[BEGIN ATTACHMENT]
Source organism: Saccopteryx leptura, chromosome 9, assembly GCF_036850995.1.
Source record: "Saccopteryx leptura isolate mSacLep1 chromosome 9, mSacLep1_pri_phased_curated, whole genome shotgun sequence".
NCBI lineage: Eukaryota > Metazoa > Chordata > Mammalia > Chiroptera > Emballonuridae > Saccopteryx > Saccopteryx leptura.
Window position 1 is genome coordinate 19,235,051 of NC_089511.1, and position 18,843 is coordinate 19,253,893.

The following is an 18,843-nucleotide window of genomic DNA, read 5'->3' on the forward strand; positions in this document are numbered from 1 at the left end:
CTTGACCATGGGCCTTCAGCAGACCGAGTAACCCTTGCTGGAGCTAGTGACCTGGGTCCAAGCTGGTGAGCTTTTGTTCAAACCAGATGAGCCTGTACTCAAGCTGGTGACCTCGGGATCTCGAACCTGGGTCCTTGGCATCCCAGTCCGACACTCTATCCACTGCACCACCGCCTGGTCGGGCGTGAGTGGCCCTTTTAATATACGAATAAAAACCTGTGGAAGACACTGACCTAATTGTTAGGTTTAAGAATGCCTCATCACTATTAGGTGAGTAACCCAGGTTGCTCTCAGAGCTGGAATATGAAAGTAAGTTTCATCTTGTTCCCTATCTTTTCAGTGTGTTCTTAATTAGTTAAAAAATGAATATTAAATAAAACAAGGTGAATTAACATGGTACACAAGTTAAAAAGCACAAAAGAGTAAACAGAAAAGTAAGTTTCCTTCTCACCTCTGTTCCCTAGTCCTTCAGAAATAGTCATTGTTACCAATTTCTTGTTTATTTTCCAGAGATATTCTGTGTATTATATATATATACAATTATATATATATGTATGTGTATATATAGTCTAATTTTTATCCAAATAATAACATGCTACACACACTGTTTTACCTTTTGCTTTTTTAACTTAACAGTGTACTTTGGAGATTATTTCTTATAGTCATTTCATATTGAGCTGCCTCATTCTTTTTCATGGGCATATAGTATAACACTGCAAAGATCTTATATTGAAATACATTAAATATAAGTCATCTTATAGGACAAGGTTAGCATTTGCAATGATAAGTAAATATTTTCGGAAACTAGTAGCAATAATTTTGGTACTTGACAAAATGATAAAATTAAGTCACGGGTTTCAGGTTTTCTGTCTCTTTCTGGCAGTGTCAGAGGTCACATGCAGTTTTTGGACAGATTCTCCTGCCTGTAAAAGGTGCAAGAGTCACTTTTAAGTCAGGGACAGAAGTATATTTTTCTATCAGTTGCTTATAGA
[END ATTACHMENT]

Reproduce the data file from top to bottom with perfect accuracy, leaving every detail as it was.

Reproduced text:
Source organism: Saccopteryx leptura, chromosome 9, assembly GCF_036850995.1.
Source record: "Saccopteryx leptura isolate mSacLep1 chromosome 9, mSacLep1_pri_phased_curated, whole genome shotgun sequence".
NCBI lineage: Eukaryota > Metazoa > Chordata > Mammalia > Chiroptera > Emballonuridae > Saccopteryx > Saccopteryx leptura.
Window position 1 is genome coordinate 19,235,051 of NC_089511.1, and position 18,843 is coordinate 19,253,893.

The following is an 18,843-nucleotide window of genomic DNA, read 5'->3' on the forward strand; positions in this document are numbered from 1 at the left end:
CTTGACCATGGGCCTTCAGCAGACCGAGTAACCCTTGCTGGAGCTAGTGACCTGGGTCCAAGCTGGTGAGCTTTTGTTCAAACCAGATGAGCCTGTACTCAAGCTGGTGACCTCGGGATCTCGAACCTGGGTCCTTGGCATCCCAGTCCGACACTCTATCCACTGCACCACCGCCTGGTCGGGCGTGAGTGGCCCTTTTAATATACGAATAAAAACCTGTGGAAGACACTGACCTAATTGTTAGGTTTAAGAATGCCTCATCACTATTAGGTGAGTAACCCAGGTTGCTCTCAGAGCTGGAATATGAAAGTAAGTTTCATCTTGTTCCCTATCTTTTCAGTGTGTTCTTAATTAGTTAAAAAATGAATATTAAATAAAACAAGGTGAATTAACATGGTACACAAGTTAAAAAGCACAAAAGAGTAAACAGAAAAGTAAGTTTCCTTCTCACCTCTGTTCCCTAGTCCTTCAGAAATAGTCATTGTTACCAATTTCTTGTTTATTTTCCAGAGATATTCTGTGTATTATATATATATACAATTATATATATATGTATGTGTATATATAGTCTAATTTTTATCCAAATAATAACATGCTACACACACTGTTTTACCTTTTGCTTTTTTAACTTAACAGTGTACTTTGGAGATTATTTCTTATAGTCATTTCATATTGAGCTGCCTCATTCTTTTTCATGGGCATATAGTATAACACTGCAAAGATCTTATATTGAAATACATTAAATATAAGTCATCTTATAGGACAAGGTTAGCATTTGCAATGATAAGTAAATATTTTCGGAAACTAGTAGCAATAATTTTGGTACTTGACAAAATGATAAAATTAAGTCACGGGTTTCAGGTTTTCTGTCTCTTTCTGGCAGTGTCAGAGGTCACATGCAGTTTTTGGACAGATTCTCCTGCCTGTAAAAGGTGCAAGAGTCACTTTTAAGTCAGGGACAGAAGTATATTTTTCTATCAGTTGCTTATAGA